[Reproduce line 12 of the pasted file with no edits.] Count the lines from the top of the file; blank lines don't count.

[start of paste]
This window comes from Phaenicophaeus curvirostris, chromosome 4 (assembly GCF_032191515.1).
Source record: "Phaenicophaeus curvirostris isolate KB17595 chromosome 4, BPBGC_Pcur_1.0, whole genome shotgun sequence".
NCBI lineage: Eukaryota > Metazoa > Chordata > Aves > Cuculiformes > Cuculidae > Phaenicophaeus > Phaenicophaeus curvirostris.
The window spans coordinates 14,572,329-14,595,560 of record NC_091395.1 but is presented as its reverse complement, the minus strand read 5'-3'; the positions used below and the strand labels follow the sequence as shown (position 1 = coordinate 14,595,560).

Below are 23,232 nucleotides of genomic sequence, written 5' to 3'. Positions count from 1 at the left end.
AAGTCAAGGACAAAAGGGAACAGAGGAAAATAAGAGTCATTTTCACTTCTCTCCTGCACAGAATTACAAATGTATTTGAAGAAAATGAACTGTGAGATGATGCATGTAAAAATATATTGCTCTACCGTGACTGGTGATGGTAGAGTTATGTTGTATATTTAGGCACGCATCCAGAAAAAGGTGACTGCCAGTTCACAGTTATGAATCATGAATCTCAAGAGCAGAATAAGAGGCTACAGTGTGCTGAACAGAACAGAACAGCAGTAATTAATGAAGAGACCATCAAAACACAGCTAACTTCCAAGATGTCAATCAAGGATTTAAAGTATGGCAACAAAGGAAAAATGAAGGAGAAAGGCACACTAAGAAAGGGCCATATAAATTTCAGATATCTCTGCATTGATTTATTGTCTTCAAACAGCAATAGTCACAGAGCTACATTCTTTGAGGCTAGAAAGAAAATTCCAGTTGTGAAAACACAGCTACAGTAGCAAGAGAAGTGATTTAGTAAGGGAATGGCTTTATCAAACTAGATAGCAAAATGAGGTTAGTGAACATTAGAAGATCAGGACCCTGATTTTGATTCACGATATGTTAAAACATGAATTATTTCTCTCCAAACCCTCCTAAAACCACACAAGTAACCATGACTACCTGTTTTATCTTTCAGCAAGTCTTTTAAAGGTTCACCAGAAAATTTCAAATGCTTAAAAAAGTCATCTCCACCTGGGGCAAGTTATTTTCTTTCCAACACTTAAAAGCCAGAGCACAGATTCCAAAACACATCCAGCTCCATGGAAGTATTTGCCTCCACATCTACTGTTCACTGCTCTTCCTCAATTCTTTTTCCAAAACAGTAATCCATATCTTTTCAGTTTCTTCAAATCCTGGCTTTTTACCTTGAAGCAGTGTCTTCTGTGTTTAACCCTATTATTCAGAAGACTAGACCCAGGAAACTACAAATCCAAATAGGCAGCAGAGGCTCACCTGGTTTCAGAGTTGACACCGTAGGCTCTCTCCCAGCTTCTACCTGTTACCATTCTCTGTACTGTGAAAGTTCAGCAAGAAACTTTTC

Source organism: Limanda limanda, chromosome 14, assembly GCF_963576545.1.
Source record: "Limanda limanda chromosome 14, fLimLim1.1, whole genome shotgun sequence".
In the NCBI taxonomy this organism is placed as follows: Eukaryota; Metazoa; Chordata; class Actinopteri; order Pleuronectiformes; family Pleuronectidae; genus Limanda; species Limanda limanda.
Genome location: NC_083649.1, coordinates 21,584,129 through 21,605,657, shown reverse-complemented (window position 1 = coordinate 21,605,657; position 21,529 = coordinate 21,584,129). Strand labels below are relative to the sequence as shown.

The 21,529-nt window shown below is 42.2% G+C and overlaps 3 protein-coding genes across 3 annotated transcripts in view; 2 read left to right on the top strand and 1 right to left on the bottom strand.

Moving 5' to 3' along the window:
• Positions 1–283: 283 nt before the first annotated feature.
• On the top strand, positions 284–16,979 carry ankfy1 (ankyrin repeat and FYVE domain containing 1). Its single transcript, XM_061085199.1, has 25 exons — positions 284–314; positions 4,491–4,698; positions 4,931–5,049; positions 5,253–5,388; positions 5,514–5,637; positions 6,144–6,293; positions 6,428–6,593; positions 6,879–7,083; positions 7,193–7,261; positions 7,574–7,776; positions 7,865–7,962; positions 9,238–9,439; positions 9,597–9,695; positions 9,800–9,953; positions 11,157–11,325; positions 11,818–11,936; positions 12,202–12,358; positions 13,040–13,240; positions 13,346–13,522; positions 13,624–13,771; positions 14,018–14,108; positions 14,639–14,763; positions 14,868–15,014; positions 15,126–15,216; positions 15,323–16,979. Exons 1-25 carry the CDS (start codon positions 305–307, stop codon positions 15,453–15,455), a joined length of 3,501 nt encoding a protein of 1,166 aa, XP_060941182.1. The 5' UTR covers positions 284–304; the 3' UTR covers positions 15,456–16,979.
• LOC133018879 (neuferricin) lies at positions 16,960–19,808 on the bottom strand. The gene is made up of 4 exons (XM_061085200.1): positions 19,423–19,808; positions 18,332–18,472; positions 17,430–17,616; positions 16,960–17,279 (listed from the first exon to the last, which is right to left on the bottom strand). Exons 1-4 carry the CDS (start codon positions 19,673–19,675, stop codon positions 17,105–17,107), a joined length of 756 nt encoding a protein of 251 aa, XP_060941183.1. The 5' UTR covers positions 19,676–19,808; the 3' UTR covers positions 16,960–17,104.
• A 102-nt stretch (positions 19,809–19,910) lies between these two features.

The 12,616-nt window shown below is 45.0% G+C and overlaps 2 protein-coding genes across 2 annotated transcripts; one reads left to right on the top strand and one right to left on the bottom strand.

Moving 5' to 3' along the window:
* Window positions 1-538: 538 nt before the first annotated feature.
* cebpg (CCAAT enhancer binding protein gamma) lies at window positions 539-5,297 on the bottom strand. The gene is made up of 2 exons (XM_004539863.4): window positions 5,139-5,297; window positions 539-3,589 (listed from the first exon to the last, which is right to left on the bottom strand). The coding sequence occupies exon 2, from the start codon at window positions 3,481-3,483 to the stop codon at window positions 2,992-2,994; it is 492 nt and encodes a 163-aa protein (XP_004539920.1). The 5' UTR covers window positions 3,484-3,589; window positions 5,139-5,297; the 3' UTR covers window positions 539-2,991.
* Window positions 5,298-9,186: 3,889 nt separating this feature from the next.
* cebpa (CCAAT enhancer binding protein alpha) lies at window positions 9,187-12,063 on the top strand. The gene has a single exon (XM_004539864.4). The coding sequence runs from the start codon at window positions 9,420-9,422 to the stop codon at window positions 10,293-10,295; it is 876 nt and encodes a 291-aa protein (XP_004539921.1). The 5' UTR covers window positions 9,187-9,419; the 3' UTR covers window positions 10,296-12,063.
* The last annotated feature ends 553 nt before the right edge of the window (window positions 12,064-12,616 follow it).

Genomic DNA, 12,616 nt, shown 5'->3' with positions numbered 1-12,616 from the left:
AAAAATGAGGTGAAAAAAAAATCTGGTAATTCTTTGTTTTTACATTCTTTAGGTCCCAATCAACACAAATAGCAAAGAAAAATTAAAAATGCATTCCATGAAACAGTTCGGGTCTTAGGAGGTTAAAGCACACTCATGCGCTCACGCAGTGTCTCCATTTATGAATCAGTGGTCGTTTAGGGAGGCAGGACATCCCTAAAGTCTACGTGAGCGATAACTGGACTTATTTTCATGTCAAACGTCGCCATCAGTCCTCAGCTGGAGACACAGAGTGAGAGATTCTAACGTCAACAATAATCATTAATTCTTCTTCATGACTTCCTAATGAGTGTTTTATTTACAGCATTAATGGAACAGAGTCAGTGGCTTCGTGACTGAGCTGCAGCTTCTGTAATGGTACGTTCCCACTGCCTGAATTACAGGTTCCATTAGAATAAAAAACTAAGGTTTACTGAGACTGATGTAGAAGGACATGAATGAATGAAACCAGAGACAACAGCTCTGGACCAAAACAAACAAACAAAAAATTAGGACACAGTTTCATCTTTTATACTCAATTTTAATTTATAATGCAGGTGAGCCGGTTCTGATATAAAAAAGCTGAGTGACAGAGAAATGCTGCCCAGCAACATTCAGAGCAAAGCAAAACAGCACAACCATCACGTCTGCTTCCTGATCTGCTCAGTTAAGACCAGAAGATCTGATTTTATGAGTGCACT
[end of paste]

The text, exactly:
Moving 5' to 3' along the window: